Even the most disaffected students like to match cards placed on their desk. There are lots of ways that you can use this in your lessons: you can match phrases, equations, questions and answers, pictures and words, pictures and pictures and so on – the list is endless. How you treat this game is also open to interpretation. You could give the students a time limit, ask them to work alone, ask them to work in pairs or have them working in groups with different cards. You could give one group the questions and another group the answers and get them to work it out or give them entirely different tasks to do within their groups. You could make a jigsaw or similar puzzle that they have to work out using the matching cards or you could have a conversation that they have to put in the correct order, an equation or a paragraph of text. You could also give them text phrases with gaps (cloze) and an envelope containing the missing words to match up. These are great activities to use, especially at the start of the lesson and students seem to love them.
This is another game that works well with students who like to move around the classroom. There are a number of ways to do it but the basic premise is this: there is a piece of information on the wall somewhere inside the classroom or outside the door. Students are in teams and, one at a time, each team member must go to the source to memorize some of the information to relay back to their team. The person running back and forth to the source of information is not allowed to write anything down at any time. The team that finishes first is the winner.
There are also many ways in which you can vary this task. The information could be text, numbers, images or an audio recording. The students could simply be asked to relay all of the information on the source to their team or they could be sent away with a question to find the answer to. If using questions, the team could be required to show the teacher the correct answer before they unlock the next question (if the questions are written down on cards) or the teacher could simply give them the entire list of questions on a task sheet at the beginning of the game. The game could be made more complex by adding other information sources at different locations inside or outside the room.
This is another game that can get quite lively, but all of the noise produced will be the result of students thinking and cooperating with their team. With the right classes it is a great game to try.
Some students really enjoy games where they are required to carry out an action. This includes games like Simon Says (great with modern language classes), miming games (great with any subject) and drama games. Or you could play a game whilst students are doing their normal work by giving them a code word or a noise that they must listen out for during the lesson. Every time they hear this word they must do a particular action. This can really keep them on their toes!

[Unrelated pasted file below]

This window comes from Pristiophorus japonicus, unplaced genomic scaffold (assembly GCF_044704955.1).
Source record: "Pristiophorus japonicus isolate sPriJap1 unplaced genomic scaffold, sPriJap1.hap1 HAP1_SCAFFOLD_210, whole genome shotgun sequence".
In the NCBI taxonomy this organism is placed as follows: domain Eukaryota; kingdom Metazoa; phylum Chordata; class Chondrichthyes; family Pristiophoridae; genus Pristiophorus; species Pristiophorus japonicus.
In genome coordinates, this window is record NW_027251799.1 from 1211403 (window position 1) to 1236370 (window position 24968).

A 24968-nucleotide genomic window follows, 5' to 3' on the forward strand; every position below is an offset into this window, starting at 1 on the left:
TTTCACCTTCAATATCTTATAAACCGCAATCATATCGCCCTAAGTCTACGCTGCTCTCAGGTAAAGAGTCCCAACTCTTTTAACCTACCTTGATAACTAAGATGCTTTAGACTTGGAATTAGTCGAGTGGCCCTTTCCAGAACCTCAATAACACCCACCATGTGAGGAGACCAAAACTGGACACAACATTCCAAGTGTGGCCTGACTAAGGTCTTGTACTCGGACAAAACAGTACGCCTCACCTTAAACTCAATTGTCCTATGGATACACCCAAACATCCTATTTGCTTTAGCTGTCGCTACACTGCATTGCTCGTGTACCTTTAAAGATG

Students will often tell you that they have terrible memories but as soon as you ask them to participate in a memory game this all changes! You can test their powers of observation and memory by flashing up a picture for a short time and then asking them to write down everything they remember. This works well with any subject. Another idea is to have terms or words on the board. Ask the students to close their eyes and then remove one. When they open their eyes again they must tell you what is missing. A variation on this game that younger students love is using objects or flashcards. Ask one student to leave the room and then remove one item. When they come back they need to tell you what is missing. The rest of the class will love knowing what the item is and waiting to see if their classmate can guess it correctly.
Lots of students like playing board games but how do you find one that is relevant to your subject area? Get the students to make one and then allow them to play it afterwards. Just be sure to have plenty of dice available for the students to use. A variation is to make a giant board game as a class project and then get students to play it using their bodies as the marker.
These are great games for physical or problem solving subjects. There are lots of games ideas online where students have to work together to solve a problem. Some of these games have only one answer to the problem and others have various ways of reaching a solution. Think about what you are trying to get the students to learn and search to see if there are any relevant games for you.
Try sitting students back to back and asking one of them to describe a picture for the other to draw. This can be done in a foreign language for maximum effect.
Make up a mystery with clues for your students to solve. You could go completely CSI with crime tape, chalk body outline and evidence bags – students will love it!
This is just a small selection of games that can be used in class. The possibilities are endless but one thing is certain; if you use games in your lessons, your students will thank you for it.